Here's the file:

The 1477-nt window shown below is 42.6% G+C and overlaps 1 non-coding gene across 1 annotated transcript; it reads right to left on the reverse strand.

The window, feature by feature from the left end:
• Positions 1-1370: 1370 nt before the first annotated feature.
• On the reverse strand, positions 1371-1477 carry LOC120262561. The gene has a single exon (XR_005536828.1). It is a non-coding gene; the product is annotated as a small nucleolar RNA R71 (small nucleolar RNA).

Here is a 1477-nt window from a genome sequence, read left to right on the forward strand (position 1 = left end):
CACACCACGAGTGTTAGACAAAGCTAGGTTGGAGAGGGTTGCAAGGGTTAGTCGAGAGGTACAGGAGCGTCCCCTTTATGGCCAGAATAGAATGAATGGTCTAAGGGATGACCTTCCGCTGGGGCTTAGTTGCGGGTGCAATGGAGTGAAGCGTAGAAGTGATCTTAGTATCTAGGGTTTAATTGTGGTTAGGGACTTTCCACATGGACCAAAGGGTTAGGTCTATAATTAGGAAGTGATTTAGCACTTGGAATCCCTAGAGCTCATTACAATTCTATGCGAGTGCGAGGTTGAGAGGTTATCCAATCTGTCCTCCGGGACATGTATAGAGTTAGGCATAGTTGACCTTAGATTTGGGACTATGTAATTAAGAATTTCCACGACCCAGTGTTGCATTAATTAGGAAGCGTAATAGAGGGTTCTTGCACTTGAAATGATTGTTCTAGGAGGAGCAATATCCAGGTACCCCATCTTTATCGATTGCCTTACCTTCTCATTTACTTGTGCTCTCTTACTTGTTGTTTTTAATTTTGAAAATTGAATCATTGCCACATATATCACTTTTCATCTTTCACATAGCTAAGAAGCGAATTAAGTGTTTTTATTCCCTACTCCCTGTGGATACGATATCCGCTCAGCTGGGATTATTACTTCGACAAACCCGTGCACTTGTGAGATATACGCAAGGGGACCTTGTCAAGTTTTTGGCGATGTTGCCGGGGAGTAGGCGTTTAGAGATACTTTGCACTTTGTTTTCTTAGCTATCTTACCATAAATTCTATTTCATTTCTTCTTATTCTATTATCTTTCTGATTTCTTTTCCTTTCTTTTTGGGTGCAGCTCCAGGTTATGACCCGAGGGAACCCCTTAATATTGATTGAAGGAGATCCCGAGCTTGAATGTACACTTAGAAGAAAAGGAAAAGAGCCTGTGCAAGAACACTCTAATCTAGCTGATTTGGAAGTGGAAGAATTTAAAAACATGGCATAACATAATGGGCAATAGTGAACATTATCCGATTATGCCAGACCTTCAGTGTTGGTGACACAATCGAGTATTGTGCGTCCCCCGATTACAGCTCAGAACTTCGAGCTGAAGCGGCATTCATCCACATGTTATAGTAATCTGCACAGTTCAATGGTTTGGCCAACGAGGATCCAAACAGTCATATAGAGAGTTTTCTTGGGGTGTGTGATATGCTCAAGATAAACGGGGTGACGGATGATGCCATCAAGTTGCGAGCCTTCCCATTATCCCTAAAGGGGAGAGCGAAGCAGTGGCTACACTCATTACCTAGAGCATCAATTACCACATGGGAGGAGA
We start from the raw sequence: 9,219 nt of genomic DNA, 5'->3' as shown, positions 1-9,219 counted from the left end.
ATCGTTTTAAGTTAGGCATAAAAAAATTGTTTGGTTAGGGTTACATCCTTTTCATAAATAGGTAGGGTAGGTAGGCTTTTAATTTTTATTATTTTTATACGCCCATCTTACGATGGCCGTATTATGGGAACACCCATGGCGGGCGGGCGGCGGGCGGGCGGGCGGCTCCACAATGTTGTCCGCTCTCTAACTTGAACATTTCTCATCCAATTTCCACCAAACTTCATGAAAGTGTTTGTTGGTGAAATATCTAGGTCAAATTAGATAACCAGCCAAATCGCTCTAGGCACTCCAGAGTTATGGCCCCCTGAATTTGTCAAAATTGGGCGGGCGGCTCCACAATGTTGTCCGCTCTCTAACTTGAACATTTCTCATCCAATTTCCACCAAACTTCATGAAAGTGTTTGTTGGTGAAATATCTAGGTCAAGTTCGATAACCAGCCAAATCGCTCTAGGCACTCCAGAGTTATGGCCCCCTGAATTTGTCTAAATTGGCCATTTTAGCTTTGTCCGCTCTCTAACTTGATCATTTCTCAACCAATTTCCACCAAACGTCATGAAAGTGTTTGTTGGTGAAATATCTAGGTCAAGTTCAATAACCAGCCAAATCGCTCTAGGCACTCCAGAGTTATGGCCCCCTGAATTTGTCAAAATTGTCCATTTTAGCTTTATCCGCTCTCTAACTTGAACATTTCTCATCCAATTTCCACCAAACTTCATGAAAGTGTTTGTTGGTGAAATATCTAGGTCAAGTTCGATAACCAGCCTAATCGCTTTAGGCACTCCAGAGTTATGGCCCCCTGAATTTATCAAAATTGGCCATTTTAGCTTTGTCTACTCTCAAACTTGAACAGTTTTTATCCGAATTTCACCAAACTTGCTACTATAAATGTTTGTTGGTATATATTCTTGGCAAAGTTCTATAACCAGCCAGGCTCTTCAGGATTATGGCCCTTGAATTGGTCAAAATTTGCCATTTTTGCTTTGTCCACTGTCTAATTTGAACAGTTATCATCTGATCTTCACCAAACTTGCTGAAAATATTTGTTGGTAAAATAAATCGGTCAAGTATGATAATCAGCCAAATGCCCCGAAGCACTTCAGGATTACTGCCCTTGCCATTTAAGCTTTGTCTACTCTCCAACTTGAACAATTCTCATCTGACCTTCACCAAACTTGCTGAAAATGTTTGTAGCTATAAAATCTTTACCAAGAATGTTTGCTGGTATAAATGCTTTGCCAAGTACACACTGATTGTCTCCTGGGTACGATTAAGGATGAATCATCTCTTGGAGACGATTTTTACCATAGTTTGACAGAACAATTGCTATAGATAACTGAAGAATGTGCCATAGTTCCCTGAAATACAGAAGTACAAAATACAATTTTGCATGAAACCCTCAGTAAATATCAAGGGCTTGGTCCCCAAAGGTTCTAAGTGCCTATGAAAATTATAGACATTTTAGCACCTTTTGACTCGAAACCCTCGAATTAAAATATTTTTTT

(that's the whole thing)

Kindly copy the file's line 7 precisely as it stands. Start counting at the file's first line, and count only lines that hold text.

We start from the raw sequence: 9,219 nt of genomic DNA, 5'->3' as shown, positions 1-9,219 counted from the left end.